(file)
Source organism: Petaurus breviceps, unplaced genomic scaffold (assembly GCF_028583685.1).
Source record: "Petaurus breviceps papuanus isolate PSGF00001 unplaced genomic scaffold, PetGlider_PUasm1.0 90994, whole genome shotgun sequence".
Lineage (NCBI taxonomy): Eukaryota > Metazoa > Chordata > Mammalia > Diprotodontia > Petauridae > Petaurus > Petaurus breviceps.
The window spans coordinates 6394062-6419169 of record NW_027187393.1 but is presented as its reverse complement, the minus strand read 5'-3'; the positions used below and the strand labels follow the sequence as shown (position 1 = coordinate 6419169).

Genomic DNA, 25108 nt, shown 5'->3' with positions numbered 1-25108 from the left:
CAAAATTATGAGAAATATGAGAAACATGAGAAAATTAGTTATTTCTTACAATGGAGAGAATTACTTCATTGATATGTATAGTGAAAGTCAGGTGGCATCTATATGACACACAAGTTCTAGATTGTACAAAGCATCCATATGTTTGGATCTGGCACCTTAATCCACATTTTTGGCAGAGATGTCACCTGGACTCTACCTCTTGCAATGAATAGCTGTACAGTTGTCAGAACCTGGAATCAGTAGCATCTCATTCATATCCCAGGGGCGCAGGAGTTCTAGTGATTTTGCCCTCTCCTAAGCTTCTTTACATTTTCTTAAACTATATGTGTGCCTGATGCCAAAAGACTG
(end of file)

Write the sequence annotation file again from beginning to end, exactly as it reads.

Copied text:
Source organism: Petaurus breviceps, unplaced genomic scaffold (assembly GCF_028583685.1).
Source record: "Petaurus breviceps papuanus isolate PSGF00001 unplaced genomic scaffold, PetGlider_PUasm1.0 90994, whole genome shotgun sequence".
Lineage (NCBI taxonomy): Eukaryota > Metazoa > Chordata > Mammalia > Diprotodontia > Petauridae > Petaurus > Petaurus breviceps.
The window spans coordinates 6394062-6419169 of record NW_027187393.1 but is presented as its reverse complement, the minus strand read 5'-3'; the positions used below and the strand labels follow the sequence as shown (position 1 = coordinate 6419169).

Genomic DNA, 25108 nt, shown 5'->3' with positions numbered 1-25108 from the left:
CAAAATTATGAGAAATATGAGAAACATGAGAAAATTAGTTATTTCTTACAATGGAGAGAATTACTTCATTGATATGTATAGTGAAAGTCAGGTGGCATCTATATGACACACAAGTTCTAGATTGTACAAAGCATCCATATGTTTGGATCTGGCACCTTAATCCACATTTTTGGCAGAGATGTCACCTGGACTCTACCTCTTGCAATGAATAGCTGTACAGTTGTCAGAACCTGGAATCAGTAGCATCTCATTCATATCCCAGGGGCGCAGGAGTTCTAGTGATTTTGCCCTCTCCTAAGCTTCTTTACATTTTCTTAAACTATATGTGTGCCTGATGCCAAAAGACTG